‘How Do We Know Ourselves?’ Review: A Humbling Look Inside

The title of “How Do We Know Ourselves? Curiosities and Marvels of the Human Mind” suggests that Hope College psychologist David Myers will, in this brief book, focus primarily on the process of self-discovery. But a better title might have been “How Well Do We Know Ourselves?” The answer that emerges, over 40 charming and clear-eyed chapters that cover disparate areas of psychology including memory, relationships and personality, is: not very.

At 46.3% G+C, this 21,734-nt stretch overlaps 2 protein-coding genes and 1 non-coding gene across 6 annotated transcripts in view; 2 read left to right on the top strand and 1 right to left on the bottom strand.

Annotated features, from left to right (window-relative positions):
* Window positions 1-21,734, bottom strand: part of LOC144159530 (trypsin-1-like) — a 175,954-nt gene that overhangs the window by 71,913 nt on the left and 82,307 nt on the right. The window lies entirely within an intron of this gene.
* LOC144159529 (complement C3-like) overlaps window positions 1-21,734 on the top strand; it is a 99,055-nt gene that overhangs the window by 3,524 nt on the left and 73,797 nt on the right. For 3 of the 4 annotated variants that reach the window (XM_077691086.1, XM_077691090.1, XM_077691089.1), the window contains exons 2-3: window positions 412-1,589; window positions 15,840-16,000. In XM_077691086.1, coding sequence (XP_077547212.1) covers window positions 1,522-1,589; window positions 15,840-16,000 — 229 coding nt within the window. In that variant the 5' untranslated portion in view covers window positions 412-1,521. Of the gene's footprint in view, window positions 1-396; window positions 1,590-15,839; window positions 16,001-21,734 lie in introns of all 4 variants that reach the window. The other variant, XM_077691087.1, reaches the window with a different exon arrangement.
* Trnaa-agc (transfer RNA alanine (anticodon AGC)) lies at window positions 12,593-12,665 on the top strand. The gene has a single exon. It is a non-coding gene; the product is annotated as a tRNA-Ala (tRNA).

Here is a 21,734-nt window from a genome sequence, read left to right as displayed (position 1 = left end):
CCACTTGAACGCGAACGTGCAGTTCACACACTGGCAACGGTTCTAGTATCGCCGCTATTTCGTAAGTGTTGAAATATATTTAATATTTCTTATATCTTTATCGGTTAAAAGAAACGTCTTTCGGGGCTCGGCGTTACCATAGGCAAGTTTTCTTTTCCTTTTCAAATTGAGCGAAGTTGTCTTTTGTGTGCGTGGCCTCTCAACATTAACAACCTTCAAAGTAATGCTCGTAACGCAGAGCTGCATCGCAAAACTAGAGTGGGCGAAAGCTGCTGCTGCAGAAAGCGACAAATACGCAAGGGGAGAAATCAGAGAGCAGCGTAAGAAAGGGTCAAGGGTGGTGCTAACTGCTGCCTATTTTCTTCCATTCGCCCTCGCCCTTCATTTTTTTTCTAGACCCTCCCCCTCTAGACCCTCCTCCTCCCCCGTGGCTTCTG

Consider a study on dissent. A huge majority of the participants—95%—predicted that they would immediately protest sexist comments in a hypothetical group scenario. In a second phase of the experiment, only 45% of the participants actually spoke up when they encountered the comments. In another study, participants were told to write blog posts as if they had a few months to live. The posts were significantly more negative than those of actual terminal patients. And those with the least self-knowledge are also the most sure of themselves. Lower scores on tests of humor, logic and grammar have been associated with greater overconfidence in those domains; in what’s now called the Dunning-Kruger effect (after its discoverers), Mr. Myers writes, “incompetence doesn’t recognize itself.”

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